Recent posts deal with focusing on Jesus, the “golden rule,” and how God sometimes uses irritants to get us to move.

  6. Owen says:

    Maybe this is just me overreacting, but every time I hear Baptist something in me wants to run away screaming….

    Our oldest child tried out the local Baptist youth group because some of her friends from school were going. She pulled out of it when the leaders told her that, not only was her Lutheran baptism not valid, but she would have to be re-baptized with them to continue in the youth group.

    MLD, the quote you posted above is just, well, weird to me. My kids have been “dealing directly with the church as a whole” for quite some time now, while still under their parents’ authority. They have already declared publicly their allegiance to Christ, occasionally in words, but mostly by their actions.
    I think requiring young people to wait until they attain a certain maturity to be baptized, and making that a turning point, robs them of maturity and growth in Christ they may already have. It also puts the emphasis on what they have achieved instead of what Christ achieved for them.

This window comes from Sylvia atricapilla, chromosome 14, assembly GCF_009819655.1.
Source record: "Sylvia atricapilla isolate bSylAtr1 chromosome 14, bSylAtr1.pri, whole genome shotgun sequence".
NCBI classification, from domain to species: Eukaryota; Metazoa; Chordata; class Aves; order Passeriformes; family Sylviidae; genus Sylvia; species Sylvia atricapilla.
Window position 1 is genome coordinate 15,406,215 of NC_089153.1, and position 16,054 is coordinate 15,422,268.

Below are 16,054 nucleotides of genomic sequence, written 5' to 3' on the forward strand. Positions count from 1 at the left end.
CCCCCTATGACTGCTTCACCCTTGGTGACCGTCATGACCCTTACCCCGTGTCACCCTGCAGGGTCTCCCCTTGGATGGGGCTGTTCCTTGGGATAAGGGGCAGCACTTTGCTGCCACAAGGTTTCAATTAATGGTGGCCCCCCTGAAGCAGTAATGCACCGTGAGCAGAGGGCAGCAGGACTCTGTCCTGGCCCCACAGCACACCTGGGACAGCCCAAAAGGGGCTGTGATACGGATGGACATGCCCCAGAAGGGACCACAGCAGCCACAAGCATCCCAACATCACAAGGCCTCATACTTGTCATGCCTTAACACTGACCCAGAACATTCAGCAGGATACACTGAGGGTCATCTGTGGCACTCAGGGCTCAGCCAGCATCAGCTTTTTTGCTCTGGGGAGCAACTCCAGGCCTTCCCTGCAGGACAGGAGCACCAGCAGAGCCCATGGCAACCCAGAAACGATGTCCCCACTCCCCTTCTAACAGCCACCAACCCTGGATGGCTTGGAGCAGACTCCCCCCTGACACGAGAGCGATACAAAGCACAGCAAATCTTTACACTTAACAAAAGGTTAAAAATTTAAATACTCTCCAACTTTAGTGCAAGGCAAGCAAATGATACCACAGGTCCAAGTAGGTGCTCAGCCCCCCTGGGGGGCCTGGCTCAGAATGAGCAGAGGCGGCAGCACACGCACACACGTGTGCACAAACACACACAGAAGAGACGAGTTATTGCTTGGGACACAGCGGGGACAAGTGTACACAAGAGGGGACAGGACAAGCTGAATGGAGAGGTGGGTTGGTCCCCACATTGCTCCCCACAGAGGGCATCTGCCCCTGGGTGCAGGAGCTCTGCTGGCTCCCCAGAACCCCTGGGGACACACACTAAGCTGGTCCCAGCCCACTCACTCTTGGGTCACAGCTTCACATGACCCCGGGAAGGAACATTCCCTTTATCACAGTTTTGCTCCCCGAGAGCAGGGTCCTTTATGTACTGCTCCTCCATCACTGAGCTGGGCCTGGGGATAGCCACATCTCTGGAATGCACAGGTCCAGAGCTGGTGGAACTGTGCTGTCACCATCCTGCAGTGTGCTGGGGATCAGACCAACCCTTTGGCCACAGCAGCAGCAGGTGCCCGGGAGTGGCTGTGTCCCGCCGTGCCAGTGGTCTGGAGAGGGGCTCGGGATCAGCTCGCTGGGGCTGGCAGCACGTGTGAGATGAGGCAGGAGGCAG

Just my opinion.

  7. surfer51 says:

    Great blog Kurt.

    ***
    Talking about baptism…

    Ya but do we immerse completely or do we sprinkle?

    Is it the activity or is it the internal experience?

    ***

    Baptist always has translated in my brains filter as Legalist, religion.

  8. Owen says:

    Surfer,

    I think the debate rages on – immersion or sprinkling. It really seems nitpicky to me, I think it’s pretty clear that the internal experience is what’s important.

    I should add that I have met several Baptists over the years, and still have Baptist friends. We just disagree on a few things…..

  9. Em ... again says:

    maybe i just don’t take denominational demands as seriously as i should, but when the SBC would not recognize my Presbyterian sprinkling i went thru the immersion requirement as then my late husband and i were equally acceptable in the fellowship…